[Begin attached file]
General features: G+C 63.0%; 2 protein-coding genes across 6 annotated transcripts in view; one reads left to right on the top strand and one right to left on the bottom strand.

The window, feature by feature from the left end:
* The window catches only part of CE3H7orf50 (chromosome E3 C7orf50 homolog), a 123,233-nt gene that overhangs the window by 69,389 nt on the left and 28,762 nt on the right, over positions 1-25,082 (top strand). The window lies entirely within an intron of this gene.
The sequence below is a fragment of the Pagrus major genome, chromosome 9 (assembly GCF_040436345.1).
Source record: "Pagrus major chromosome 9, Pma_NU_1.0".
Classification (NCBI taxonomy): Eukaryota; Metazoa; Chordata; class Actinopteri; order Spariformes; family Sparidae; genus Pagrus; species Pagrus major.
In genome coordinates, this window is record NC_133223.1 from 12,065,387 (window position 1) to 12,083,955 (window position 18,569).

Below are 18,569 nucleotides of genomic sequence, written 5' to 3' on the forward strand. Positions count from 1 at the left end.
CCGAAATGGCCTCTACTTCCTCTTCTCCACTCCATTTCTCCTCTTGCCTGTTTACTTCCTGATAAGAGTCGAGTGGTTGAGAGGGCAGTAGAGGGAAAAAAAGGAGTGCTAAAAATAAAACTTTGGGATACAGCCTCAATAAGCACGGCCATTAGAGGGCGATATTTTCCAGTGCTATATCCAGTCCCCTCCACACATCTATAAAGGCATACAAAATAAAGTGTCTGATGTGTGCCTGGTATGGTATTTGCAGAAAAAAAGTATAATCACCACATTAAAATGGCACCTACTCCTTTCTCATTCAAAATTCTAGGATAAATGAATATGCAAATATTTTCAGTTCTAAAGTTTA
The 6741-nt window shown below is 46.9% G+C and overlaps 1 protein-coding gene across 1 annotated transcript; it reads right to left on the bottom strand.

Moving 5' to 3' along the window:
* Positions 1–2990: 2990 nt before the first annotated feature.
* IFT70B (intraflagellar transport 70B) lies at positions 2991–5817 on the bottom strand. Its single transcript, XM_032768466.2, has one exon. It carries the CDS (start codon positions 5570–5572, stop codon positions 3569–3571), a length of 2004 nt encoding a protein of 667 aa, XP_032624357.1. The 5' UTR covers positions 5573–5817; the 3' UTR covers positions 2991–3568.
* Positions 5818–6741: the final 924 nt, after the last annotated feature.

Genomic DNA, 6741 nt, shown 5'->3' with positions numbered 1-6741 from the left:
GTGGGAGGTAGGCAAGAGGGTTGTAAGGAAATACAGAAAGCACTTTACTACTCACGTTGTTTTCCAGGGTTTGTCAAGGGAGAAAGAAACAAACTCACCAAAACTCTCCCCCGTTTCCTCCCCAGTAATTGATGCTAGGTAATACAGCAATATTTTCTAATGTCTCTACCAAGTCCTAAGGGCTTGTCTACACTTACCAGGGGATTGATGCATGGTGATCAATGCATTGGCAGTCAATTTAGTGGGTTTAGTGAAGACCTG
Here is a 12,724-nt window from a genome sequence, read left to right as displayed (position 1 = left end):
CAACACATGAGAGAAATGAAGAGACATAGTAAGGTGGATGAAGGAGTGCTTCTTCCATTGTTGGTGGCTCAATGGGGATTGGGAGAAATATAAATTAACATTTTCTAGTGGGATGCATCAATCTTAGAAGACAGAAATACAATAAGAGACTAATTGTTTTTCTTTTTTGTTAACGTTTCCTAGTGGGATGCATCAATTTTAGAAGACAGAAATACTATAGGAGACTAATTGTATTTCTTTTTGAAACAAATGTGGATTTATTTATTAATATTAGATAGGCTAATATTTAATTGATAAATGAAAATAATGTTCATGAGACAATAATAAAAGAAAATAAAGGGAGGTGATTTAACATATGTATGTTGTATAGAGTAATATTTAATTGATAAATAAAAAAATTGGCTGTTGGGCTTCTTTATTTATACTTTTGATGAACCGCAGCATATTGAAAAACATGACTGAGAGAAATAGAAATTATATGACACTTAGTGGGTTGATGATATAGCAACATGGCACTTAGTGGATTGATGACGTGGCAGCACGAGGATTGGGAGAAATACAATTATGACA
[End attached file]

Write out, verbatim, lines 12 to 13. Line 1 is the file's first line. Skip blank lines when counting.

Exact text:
* Positions 1–2990: 2990 nt before the first annotated feature.
* IFT70B (intraflagellar transport 70B) lies at positions 2991–5817 on the bottom strand. Its single transcript, XM_032768466.2, has one exon. It carries the CDS (start codon positions 5570–5572, stop codon positions 3569–3571), a length of 2004 nt encoding a protein of 667 aa, XP_032624357.1. The 5' UTR covers positions 5573–5817; the 3' UTR covers positions 2991–3568.